COVID-19 may have severely curbed car-shopper demand, but for those in need of a new car, the "buy now" signals are glaring.
The incentive du jour is 0 percent for 84 months, which the market hasn't ever really seen in high volume.
For lenders, interest-free financing is attractive: Lending money is less costly thanks to the Fed rate cut, and subsidized interest rates impact vehicle residuals less directly than cash-back offers. For dealers, longer loan terms grant the opportunity to offer consumers a more favorable low monthly payment and to upsell options such as extended warranties and gap insurance.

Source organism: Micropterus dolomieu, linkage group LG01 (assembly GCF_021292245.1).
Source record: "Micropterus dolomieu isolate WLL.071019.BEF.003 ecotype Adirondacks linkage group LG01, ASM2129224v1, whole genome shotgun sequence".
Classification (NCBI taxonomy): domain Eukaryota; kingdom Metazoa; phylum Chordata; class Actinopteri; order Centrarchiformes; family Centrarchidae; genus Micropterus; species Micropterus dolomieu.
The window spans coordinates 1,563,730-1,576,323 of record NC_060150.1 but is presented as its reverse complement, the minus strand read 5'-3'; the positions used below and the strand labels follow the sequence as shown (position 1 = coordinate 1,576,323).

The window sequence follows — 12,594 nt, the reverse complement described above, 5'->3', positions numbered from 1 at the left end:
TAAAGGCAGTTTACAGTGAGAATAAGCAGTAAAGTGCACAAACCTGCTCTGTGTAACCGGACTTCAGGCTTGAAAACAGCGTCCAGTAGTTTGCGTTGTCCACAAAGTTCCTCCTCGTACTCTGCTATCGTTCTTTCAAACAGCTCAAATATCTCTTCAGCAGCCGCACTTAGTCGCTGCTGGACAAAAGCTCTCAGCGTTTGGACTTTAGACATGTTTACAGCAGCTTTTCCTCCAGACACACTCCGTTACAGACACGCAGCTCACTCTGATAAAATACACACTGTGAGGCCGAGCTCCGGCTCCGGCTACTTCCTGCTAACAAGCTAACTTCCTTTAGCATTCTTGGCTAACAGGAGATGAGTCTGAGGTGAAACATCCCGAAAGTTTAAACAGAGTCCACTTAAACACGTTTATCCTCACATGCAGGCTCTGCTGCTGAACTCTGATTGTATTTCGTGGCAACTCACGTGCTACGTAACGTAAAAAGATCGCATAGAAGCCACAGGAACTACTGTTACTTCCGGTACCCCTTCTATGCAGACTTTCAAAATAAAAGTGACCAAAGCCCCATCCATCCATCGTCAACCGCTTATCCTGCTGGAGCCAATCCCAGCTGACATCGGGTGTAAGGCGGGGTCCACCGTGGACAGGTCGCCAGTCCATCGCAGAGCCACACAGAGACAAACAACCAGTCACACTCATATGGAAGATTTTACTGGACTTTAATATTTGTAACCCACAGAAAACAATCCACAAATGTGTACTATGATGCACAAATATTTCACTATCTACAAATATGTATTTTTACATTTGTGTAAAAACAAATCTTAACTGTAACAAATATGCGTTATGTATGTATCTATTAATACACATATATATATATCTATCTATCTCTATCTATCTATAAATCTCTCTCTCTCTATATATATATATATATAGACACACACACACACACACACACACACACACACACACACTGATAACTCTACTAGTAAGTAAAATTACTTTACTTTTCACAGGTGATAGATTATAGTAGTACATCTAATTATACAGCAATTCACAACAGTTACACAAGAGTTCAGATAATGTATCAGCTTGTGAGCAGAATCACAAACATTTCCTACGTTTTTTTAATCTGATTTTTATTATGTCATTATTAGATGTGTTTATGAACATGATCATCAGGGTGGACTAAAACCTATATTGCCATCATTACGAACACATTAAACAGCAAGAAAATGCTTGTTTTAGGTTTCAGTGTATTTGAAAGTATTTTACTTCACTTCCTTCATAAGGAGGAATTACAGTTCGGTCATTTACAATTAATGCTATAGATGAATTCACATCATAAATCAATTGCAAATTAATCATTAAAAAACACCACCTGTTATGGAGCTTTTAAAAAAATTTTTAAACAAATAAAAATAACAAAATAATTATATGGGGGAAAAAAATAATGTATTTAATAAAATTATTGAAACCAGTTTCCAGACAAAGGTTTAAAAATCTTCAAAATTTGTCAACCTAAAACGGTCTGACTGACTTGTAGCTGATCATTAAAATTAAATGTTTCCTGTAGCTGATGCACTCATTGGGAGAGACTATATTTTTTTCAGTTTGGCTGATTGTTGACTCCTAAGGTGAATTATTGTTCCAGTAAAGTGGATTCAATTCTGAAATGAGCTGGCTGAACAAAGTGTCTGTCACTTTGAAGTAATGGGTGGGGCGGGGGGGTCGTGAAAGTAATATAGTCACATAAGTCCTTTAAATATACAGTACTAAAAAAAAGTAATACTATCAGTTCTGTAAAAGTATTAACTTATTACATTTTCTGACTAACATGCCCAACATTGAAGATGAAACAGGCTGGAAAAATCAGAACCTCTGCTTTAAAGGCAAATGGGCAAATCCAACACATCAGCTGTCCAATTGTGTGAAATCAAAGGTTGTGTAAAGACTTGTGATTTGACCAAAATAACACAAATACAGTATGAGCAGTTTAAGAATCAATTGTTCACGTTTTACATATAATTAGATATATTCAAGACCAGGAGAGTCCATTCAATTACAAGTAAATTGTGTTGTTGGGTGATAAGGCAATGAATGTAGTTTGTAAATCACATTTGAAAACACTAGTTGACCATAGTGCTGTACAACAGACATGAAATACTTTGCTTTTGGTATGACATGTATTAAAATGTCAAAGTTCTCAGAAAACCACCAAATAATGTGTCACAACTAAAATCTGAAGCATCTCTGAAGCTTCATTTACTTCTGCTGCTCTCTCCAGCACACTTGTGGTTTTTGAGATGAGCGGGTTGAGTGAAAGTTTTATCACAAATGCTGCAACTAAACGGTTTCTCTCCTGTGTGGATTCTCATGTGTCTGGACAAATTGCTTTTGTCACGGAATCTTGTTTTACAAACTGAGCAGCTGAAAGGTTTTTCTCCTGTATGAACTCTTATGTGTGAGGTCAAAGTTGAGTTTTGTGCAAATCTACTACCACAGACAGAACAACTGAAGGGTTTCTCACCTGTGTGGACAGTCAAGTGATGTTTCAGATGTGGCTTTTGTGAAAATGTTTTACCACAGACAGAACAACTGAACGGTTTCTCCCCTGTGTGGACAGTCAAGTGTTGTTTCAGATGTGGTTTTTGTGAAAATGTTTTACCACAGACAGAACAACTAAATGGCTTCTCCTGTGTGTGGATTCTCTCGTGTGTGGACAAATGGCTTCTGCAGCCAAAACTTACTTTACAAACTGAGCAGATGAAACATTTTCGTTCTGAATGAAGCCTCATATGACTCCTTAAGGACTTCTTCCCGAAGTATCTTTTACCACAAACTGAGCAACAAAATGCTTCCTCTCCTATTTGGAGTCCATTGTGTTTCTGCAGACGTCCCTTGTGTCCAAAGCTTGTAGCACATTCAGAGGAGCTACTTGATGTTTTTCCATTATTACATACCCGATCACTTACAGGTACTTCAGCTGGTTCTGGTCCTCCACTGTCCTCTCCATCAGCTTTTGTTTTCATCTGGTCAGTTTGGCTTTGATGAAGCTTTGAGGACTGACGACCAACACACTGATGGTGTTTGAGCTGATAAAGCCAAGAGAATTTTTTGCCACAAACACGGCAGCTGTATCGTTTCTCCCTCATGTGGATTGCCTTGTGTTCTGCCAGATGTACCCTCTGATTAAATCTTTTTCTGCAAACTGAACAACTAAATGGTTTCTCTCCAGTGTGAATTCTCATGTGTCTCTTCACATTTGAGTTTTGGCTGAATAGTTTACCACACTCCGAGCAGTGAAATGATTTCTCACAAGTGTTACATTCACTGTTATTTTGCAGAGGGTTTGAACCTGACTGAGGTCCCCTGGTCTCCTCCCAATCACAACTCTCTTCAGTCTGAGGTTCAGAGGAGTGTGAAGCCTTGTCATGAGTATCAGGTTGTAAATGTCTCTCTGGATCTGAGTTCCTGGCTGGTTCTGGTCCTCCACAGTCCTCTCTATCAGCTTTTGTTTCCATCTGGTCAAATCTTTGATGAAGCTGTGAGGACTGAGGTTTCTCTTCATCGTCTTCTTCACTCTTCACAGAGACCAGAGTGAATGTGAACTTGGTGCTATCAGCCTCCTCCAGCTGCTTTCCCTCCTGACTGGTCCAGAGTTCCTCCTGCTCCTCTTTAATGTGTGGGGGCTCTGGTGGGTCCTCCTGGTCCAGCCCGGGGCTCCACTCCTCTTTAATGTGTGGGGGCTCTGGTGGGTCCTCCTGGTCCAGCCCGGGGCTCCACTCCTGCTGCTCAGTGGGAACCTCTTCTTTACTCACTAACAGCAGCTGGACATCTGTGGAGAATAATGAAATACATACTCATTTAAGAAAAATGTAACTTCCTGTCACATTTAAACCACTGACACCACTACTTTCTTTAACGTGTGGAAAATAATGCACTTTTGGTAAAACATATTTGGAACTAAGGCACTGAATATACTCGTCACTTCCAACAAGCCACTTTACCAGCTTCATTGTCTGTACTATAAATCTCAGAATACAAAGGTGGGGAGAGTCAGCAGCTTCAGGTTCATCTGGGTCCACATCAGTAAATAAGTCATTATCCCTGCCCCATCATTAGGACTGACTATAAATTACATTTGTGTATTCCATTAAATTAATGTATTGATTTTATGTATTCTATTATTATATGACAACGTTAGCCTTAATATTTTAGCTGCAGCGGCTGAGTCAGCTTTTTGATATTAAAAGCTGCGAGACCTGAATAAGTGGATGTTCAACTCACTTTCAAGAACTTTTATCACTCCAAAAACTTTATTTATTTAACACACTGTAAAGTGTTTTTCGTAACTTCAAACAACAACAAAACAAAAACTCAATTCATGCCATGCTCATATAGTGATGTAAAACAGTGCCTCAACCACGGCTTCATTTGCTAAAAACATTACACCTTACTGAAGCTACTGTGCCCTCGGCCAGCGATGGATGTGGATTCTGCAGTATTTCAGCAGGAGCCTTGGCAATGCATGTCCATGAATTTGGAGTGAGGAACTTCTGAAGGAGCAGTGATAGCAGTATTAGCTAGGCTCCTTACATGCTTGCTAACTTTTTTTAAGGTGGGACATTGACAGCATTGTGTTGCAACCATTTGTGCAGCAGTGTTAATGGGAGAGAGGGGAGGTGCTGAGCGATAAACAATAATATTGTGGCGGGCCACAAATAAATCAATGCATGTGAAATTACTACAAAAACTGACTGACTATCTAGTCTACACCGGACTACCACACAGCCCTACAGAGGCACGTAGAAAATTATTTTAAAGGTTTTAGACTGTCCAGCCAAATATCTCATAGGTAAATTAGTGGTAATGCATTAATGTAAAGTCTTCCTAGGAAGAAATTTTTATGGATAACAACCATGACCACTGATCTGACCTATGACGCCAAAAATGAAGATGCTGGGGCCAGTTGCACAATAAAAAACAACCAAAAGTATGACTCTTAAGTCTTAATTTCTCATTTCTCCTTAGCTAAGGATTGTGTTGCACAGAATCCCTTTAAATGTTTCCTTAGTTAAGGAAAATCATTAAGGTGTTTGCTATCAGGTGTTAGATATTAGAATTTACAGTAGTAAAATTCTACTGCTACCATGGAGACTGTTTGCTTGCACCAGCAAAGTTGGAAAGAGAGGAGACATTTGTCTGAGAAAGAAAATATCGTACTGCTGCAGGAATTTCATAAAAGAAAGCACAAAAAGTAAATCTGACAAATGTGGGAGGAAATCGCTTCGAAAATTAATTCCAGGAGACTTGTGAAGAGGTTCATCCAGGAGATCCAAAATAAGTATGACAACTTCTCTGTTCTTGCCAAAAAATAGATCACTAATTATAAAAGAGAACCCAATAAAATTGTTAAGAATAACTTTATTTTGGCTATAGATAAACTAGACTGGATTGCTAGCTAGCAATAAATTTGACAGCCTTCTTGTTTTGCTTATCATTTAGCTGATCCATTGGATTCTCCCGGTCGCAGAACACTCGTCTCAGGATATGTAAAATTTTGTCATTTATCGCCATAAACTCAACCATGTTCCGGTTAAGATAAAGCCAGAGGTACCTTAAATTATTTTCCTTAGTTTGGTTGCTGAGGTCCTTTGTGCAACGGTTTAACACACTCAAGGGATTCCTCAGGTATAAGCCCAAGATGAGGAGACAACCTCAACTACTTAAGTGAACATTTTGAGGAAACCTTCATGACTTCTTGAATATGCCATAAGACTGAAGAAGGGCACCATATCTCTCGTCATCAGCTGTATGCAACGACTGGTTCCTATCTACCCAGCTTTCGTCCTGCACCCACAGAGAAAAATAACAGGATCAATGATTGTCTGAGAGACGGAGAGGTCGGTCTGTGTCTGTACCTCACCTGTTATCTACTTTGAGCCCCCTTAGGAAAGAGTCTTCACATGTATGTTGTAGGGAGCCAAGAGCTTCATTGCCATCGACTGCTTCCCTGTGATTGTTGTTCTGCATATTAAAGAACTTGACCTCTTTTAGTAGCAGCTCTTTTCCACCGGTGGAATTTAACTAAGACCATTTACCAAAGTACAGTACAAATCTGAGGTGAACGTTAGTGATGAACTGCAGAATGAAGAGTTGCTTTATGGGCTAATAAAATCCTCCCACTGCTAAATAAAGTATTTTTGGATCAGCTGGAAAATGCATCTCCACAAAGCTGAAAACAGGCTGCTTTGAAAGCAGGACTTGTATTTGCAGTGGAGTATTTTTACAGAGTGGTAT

But for consumers, the implications are jarring: 84 months is so long, it will take most people a few beats to work out that this equates to seven years. With the average new-vehicle transaction price at $37,000 and climbing, long loan terms keep payments manageable, but this sets consumers up for greater financial trouble further down the road.